” ‘You’re not an athlete, so why are you out here dressed like one? You’re faking ’cause you want the attention athletes get. You’re not even a real athlete. You’re just a nonner.’ Wow, very stilted. Really? Really? OK”

    The language is all too familiar; the audacity is all too pungent.

    “OK, audacious and pungent…I smell it.”

    Obviously influenced by a vacuous, doltish reasoning leaving much to yearn for, I was undecided as to what to be angrier about. I concluded I was more appalled by the utter factual certitude with which they affronted my person, their sick compulsion that motivated them to stop me in order to inform me of the fact that my clothing choices didn’t seem to match my social status. It was the conviction with which these young men felt it was perfectly okay to insult my clothing choices, my sense of self and my own personal work ethic in order to deliver a self-serving conclusion, as though someone had deemed them notaries of the mythical Division III Athletic Qualifications Board. I was at a loss for words in the moment.

    ” ‘I concluded I was more appalled by the utter factual certitude with which they affronted my person….Division III Athletic Qualifications Board….blah, blah, blah’. Division III was your main point in this tortured paragraph. Transparent. Mazel Tov.”

    No longer.

    “OK”

    So from me, and all those who’ve been unfortunate enough to suffer the same insolence, to you people out there who think you are the gatekeepers of athleticism: screw you.

    “OK, Paranoid.”

    Athleticism is a lifestyle. It is a manner of maintenance, an attitude of dedication and perseverance. It is a lifestyle geared towards challenging yourself to set, reach and constantly exceed your own goals concerning growth and development in the arenas of strength, agility and stamina. It is a test of not only the physical, but also mental and character strength, agility and stamina. It is the ability of an individual to structure their schedule, mentality and diet towards attaining self-set health and welfare goals.

    “OK”

    It is a process that is intended to be inherently positive, inherently valuable. A personal journey, discovery about the ability of your body and its systems to support yourself, and any weight you decide to take on – it’s a lifestyle of consistent challenge, failure, progress and success.

    “OK”

    It’s not a means to a trophy, awards or title. It’s not just a word. It’s not how many pair of mesh shorts you go through in a week. It’s not how many weekends you host a themed drinking party with the same people in other people’s dorm buildings. It’s not how many bags of ice you can wrap around your body; not how many tables you can take up in Mission. It’s not how many pair of Lululemon headbands and spandex capris you own. It’s not how many times you visit the trainer’s office, or how sloppy your post-workout buns are. It’s not about the fake call Nike headquarters made asking you and your team to police the campus for those who violate their “For sports team members only” rule. It’s not how many times you can make a Yak about Livingstone or what type of sneaker you wear. It’s not the number of hours you spend watching baseball, football and hockey highlights, or how many rooms you occupy in Sawyer to do it.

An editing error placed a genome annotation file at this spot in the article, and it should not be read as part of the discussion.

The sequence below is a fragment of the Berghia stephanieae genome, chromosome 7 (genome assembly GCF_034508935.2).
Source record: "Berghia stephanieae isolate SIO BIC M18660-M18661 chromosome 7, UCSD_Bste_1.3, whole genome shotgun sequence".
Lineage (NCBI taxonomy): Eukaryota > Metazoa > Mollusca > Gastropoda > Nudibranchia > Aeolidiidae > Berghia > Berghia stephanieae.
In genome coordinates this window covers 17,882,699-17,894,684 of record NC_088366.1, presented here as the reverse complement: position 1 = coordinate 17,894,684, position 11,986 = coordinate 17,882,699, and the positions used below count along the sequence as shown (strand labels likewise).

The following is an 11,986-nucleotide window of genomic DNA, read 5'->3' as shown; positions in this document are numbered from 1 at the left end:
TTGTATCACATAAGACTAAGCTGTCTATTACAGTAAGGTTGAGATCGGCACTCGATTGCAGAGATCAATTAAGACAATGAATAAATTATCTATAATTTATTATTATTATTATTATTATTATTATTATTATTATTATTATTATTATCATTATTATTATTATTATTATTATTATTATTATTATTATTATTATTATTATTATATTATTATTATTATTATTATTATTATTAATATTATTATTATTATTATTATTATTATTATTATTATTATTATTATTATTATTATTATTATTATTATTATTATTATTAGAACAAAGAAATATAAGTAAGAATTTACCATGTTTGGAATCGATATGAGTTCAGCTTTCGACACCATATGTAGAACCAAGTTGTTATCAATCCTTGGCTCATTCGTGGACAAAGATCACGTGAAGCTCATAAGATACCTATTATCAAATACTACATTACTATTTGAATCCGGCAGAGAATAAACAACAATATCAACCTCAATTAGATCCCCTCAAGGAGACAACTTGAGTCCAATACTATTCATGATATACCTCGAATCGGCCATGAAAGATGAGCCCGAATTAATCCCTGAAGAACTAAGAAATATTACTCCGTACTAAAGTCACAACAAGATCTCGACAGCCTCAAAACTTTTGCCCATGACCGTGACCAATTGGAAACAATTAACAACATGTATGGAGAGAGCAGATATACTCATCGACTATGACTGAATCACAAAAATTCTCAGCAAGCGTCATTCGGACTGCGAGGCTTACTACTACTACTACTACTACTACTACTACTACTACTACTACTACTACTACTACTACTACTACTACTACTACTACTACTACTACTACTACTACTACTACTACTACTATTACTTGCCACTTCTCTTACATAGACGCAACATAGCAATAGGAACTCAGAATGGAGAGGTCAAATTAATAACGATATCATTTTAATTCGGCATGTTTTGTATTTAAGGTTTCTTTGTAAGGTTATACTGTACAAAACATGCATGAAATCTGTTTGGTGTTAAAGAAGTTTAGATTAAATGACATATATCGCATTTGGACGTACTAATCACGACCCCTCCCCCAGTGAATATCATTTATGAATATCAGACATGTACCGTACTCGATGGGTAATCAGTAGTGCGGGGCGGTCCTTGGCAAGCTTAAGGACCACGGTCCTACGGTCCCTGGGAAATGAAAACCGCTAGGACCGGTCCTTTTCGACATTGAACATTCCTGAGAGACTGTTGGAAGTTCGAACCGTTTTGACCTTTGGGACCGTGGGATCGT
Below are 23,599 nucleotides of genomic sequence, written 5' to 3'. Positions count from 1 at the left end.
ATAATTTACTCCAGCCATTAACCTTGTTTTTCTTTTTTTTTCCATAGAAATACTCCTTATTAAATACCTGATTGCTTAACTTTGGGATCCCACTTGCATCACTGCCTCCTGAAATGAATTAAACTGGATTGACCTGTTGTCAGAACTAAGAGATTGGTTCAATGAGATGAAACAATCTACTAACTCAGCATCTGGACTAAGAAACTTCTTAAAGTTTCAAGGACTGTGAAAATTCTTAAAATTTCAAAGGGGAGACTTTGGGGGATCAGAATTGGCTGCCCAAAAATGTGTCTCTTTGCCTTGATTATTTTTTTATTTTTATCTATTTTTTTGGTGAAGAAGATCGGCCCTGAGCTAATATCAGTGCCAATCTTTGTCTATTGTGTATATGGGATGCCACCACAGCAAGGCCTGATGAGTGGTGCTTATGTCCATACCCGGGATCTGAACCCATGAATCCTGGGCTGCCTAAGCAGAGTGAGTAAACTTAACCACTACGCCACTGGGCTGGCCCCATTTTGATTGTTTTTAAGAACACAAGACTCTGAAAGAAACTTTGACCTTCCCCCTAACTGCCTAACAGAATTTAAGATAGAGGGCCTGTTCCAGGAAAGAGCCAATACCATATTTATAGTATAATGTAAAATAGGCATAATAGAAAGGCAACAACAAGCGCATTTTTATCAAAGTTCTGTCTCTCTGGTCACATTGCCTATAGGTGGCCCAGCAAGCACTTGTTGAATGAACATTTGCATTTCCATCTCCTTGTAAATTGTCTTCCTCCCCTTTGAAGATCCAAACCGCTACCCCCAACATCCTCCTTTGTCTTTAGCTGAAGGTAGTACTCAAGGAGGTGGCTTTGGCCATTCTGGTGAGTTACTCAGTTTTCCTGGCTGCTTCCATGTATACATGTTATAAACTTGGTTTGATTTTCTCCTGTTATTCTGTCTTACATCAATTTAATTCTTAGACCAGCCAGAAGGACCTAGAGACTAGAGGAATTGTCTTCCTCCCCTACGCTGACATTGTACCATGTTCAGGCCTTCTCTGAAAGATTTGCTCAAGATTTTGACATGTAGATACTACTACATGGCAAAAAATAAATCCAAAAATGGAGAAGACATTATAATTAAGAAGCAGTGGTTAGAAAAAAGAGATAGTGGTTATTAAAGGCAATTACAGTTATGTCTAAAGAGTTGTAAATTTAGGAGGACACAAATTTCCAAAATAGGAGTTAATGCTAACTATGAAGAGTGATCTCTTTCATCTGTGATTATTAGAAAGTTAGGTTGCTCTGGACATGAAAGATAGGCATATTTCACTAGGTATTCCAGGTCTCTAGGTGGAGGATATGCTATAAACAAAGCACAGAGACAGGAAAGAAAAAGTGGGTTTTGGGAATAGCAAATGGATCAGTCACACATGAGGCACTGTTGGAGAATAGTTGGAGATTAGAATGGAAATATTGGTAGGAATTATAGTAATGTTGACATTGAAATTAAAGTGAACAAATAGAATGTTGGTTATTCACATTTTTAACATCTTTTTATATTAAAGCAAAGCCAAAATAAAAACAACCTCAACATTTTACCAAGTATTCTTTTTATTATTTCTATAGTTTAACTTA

“OK, you feel slighted.”

    It’s not how many words you can create to make an unnecessarily offensive distinction, designed to make you feel special about your decision to dedicate yourself to yet another social group.

    “OK, I have no idea what you just said.”

    Athleticism is not a badge or a social status lubricant that permits you to perform an inherently negative, violent practice intended to make a distinction based on a false binary. In short, no matter how many hours you spend aching and sore on a track, on a field, in a pool or on a court, you have no right to create an oppressive environment for those who do not pay to behave like you. You are not better. You are not worth more. You are not greater.

    “OK, paranoid.”